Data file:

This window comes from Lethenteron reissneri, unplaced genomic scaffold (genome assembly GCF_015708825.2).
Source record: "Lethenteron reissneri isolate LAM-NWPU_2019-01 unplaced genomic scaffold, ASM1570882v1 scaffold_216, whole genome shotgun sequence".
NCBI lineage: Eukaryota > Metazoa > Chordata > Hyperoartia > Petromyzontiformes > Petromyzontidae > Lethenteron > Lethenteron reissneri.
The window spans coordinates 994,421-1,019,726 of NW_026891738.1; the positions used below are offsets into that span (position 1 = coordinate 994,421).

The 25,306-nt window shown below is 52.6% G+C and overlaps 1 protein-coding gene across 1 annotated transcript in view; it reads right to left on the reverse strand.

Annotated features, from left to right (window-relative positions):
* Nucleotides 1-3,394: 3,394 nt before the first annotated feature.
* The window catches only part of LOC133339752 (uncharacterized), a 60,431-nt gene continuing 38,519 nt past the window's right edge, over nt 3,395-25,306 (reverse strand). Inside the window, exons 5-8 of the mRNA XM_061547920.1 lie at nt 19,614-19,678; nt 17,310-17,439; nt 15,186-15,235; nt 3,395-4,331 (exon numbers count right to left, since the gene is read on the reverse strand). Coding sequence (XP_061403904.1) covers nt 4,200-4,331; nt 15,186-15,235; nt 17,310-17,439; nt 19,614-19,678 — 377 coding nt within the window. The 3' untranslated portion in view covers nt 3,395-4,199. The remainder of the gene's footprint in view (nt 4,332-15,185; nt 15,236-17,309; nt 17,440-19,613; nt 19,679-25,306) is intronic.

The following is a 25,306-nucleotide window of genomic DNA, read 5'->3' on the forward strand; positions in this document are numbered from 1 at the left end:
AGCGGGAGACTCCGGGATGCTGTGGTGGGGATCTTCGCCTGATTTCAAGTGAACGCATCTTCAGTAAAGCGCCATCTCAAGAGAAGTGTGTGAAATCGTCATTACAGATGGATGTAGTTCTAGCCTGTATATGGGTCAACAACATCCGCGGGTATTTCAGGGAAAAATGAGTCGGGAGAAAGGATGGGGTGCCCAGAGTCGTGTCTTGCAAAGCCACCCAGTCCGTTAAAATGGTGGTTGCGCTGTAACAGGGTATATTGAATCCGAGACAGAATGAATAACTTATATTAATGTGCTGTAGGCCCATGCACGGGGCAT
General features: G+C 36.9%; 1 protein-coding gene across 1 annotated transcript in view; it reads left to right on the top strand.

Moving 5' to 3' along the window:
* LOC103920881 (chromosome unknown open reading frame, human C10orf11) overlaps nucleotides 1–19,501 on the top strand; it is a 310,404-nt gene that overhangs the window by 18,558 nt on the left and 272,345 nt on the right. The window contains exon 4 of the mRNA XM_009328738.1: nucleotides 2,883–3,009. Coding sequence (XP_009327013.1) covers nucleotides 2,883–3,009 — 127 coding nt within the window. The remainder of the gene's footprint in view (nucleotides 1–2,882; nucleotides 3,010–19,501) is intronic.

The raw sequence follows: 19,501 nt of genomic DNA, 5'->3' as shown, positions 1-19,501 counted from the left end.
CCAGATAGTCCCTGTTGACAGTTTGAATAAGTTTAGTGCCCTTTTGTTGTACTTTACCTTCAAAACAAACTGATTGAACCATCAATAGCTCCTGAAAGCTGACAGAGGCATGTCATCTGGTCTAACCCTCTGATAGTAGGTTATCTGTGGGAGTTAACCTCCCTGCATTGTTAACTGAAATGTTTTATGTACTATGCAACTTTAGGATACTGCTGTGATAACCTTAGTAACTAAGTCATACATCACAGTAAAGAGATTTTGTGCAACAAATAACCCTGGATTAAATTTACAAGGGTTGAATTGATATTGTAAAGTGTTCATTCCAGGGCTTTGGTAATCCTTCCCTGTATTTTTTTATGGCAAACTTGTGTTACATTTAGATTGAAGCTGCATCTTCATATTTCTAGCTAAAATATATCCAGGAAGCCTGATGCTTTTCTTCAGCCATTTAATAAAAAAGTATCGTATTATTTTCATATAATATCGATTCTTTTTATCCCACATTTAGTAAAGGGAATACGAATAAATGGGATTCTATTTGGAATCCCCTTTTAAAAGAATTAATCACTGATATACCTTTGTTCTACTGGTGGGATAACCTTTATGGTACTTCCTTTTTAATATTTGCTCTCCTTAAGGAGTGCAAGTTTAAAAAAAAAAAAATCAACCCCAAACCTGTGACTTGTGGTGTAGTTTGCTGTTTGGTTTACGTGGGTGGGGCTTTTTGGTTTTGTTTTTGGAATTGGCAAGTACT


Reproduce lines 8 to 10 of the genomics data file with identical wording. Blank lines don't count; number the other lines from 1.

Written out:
* The window catches only part of LOC133339752 (uncharacterized), a 60,431-nt gene continuing 38,519 nt past the window's right edge, over nt 3,395-25,306 (reverse strand). Inside the window, exons 5-8 of the mRNA XM_061547920.1 lie at nt 19,614-19,678; nt 17,310-17,439; nt 15,186-15,235; nt 3,395-4,331 (exon numbers count right to left, since the gene is read on the reverse strand). Coding sequence (XP_061403904.1) covers nt 4,200-4,331; nt 15,186-15,235; nt 17,310-17,439; nt 19,614-19,678 — 377 coding nt within the window. The 3' untranslated portion in view covers nt 3,395-4,199. The remainder of the gene's footprint in view (nt 4,332-15,185; nt 15,236-17,309; nt 17,440-19,613; nt 19,679-25,306) is intronic.

The following is a 25,306-nucleotide window of genomic DNA, read 5'->3' on the forward strand; positions in this document are numbered from 1 at the left end:
AGCGGGAGACTCCGGGATGCTGTGGTGGGGATCTTCGCCTGATTTCAAGTGAACGCATCTTCAGTAAAGCGCCATCTCAAGAGAAGTGTGTGAAATCGTCATTACAGATGGATGTAGTTCTAGCCTGTATATGGGTCAACAACATCCGCGGGTATTTCAGGGAAAAATGAGTCGGGAGAAAGGATGGGGTGCCCAGAGTCGTGTCTTGCAAAGCCACCCAGTCCGTTAAAATGGTGGTTGCGCTGTAACAGGGTATATTGAATCCGAGACAGAATGAATAACTTATATTAATGTGCTGTAGGCCCATGCACGGGGCAT